Excerpts and links to some recent TN political commentary

Nashville Should Secede from TN?
From a column by J.R. Lind:
After decades of benign neglect from state government, Davidson County has suddenly become the legislature’s petri dish, a regular experiment in how much onerous meddling a local government can take from the state.

…With an ever-redder legislature and a staunchly cerulean Metro Council, the two bodies are bound to butt heads again and again over the best way to operate the state’s capital city.

It will be frustrating for both and exhausting for the rest of us — so why not just cut the ties. This doesn’t have to be contentious or violent; it can be a velvet divorce.

Carving out an enclave of deeply Democratic Nashville will necessarily increase the power of the Republicans statewide. Nobody outside of Memphis will miss the Tennessee Democratic Party — not that the TNDP has been accomplishing much anyway — and all those Democrats can find new gigs in Nashville’s single-party state, giving them an opportunity to have a hand in governance, which they’ve (hopefully) not forgotten how to do.

There are some logistical concerns, of course. Tennessee would have to find a new capital. Hohenwald is lovely, and they are already used to having a bunch of old elephants stomping around. Gov. Haslam will be rid of the problem of what to do with all the state buildings; he can just quitclaim them to Nashville instead of to the real estate company he invests in. Nashville wouldn’t have to form its own legislature, though, because the city council is already bigger than the state senate.

The Profit Motive in Education Reform
Once upon a time, Frank Cagle opines, education was like the weather — everybody talked about it, but nobody could do anything about it…. but times have changed.

The thing that bothers me about the current education reform is some of the people lurking about waiting for legislation that will put them in business. The business community is predisposed to look to “the private sector” for solutions.

If we start diverting public-school resources to private schools, will we see companies spring up to take advantage of the windfall? It may start as a limited voucher program in schools with failing grades, but will legislators start expanding the program? You can bet an effort will be made to get vouchers for Shelby County parents to send their kids to private schools. The prospect of merging the suburban schools with Memphis schools has parents there terrified.

Will we reach a point where a voucher is a nice supplement for suburban families to send their kids to private school? We do have the example of the Tennessee Lottery, where poor people buy the lottery tickets and middle-class kids get the scholarships to college.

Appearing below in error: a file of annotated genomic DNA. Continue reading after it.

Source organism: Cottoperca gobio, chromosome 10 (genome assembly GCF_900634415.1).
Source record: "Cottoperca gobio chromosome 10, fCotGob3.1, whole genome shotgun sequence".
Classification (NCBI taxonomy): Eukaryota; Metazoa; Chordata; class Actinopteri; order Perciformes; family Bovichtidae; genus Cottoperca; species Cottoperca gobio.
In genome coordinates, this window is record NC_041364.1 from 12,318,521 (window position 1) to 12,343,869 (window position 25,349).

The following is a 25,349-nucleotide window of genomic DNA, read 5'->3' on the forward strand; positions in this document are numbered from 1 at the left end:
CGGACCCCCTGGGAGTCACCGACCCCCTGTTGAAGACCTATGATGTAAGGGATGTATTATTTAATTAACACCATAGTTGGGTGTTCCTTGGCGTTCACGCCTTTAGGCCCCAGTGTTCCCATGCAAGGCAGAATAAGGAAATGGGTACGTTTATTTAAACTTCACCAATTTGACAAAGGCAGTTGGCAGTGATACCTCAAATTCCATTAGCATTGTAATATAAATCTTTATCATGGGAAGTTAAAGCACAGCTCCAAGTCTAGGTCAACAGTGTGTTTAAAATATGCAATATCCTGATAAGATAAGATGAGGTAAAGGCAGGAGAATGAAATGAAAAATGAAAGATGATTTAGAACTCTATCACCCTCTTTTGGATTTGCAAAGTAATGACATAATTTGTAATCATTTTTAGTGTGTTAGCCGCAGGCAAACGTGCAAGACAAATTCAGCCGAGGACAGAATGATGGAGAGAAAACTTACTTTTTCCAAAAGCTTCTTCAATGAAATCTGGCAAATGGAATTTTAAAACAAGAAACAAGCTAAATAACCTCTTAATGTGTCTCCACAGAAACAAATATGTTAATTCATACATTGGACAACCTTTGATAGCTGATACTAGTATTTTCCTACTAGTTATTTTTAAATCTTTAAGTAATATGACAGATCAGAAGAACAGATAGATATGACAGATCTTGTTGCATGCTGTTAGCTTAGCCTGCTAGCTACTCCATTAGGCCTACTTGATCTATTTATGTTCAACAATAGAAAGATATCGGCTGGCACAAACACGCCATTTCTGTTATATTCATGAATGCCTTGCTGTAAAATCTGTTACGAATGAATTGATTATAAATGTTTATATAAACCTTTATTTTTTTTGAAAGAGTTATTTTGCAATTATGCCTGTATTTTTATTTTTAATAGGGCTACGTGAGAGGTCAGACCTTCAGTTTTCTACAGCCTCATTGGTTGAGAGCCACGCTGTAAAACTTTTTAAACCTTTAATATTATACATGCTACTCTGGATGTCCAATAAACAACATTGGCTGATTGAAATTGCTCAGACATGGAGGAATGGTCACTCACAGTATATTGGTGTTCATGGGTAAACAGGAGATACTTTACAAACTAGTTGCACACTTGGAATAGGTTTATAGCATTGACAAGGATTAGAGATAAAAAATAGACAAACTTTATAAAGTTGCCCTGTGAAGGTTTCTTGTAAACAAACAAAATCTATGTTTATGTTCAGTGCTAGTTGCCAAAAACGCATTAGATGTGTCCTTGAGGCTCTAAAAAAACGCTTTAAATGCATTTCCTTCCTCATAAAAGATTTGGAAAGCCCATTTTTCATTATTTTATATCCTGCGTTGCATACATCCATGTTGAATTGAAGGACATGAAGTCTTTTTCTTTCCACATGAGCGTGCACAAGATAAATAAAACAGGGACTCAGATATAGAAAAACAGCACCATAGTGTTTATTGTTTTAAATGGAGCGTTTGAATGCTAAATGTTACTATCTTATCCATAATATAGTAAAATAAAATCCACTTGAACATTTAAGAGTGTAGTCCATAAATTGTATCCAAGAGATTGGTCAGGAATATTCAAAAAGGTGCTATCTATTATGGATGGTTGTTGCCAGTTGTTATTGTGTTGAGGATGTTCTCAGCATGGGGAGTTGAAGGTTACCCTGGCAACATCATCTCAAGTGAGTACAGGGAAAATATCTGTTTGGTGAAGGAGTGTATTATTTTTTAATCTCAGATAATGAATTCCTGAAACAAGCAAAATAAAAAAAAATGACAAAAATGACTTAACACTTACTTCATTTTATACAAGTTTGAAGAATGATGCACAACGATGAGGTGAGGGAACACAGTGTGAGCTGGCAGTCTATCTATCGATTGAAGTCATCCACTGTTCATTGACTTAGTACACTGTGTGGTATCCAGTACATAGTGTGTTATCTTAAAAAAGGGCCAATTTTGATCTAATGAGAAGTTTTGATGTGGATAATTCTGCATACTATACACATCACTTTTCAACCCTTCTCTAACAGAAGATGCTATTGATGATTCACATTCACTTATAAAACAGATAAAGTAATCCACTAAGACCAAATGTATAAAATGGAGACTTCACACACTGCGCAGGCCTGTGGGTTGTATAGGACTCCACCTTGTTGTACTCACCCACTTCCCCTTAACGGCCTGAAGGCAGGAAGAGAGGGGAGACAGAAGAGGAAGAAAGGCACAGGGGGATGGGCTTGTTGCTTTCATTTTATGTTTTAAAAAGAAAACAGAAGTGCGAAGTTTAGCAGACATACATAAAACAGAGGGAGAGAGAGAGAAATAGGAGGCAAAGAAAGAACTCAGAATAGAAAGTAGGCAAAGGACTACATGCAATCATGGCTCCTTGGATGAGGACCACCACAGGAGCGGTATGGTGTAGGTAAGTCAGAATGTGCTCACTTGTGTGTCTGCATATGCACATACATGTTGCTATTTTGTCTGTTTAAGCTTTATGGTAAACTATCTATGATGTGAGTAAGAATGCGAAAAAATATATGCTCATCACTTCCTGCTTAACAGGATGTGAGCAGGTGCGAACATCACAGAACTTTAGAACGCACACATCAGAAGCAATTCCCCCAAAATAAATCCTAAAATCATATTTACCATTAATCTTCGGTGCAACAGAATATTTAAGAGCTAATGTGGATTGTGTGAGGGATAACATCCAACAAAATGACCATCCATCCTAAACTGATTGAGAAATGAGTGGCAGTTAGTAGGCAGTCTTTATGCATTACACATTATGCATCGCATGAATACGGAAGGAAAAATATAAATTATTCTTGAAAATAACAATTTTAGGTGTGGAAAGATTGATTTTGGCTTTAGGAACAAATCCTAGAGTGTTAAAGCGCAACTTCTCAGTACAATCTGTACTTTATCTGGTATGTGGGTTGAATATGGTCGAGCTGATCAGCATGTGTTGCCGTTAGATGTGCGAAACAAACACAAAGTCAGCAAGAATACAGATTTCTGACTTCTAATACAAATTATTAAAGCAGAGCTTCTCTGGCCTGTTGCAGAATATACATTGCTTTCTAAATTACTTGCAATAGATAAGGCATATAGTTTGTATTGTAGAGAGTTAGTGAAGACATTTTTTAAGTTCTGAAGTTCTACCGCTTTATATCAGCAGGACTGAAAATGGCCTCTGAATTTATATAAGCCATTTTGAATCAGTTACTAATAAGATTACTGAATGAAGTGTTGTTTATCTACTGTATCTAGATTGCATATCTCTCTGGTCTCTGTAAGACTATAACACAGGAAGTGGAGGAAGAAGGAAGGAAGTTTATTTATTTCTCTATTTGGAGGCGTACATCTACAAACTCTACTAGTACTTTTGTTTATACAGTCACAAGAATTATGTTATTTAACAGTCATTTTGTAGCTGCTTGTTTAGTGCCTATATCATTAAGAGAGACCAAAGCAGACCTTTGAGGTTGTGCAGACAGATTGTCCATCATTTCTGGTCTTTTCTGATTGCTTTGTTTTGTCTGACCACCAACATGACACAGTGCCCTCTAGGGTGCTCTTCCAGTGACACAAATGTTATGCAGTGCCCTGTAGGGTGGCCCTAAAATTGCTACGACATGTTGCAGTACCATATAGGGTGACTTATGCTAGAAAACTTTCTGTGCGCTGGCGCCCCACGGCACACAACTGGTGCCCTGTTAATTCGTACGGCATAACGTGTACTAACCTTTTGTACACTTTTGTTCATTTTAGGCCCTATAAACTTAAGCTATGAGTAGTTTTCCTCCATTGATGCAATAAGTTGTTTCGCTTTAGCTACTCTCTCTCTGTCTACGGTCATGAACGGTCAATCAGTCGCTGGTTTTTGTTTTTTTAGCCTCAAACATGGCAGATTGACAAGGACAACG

A Critique of Alexander’s campaign financing
A group supportive of the tea party movement has put together a collection of criticism from Sen. Lamar Alexander’s reelection campaign finance reports. The TNFullyExposed.com report says these are the highlights:

1 – Nearly 1/3rd of his donations are from special interest PACs
2 – Nearly 1/3rd of his donations are from outside of TN
3 – Almost 20% of his donations are from the Washington, DC area
4 – He has spent almost $2.5 million on his a race in which he has no serious opponent
5 – Averages for individual contribution size runs approximately $1500/person
6 – The Haslam family, along with other prominent families, contributed well in excess of $100,000

Clash over Same-Sex Marriage Maybe Coming to TN
David Fowler, president of the Family Action Council of Tennessee, says a federal judge’s ruling in Ohio could lead to a judicial mandate that Tennessee recognize as valid same-sex marriages performed in other states, even though the state constitution rejects that possibility. The decision is expected to be appealed to the 6th U.S. Circuit Court of Appeals and Tennessee is part of the 6th Circuit jurisdiction.

If our Attorney General decides not to submit our state’s “two cents worth” in the Ohio case to be before the Sixth Circuit shortly, then we will know he supports same-sex marriage.  More importantly, we will know that he is willing to ignore the clearly expressed will of 80% of Tennessee’s voters.  Unfortunately, he can do that since he’s not in any way accountable to the voters.

However, if that happens, then we’ll find out where our Governor and state legislators stand on the issue of marriage. Under the law, the Speakers of the state House and Senate can agree to retain legal counsel to represent Tennessee. I think they would do so, but let’s hope they have plenty of encouragement in that regard from their legislative colleagues and the Governor.

Fowler’s full piece is HERE.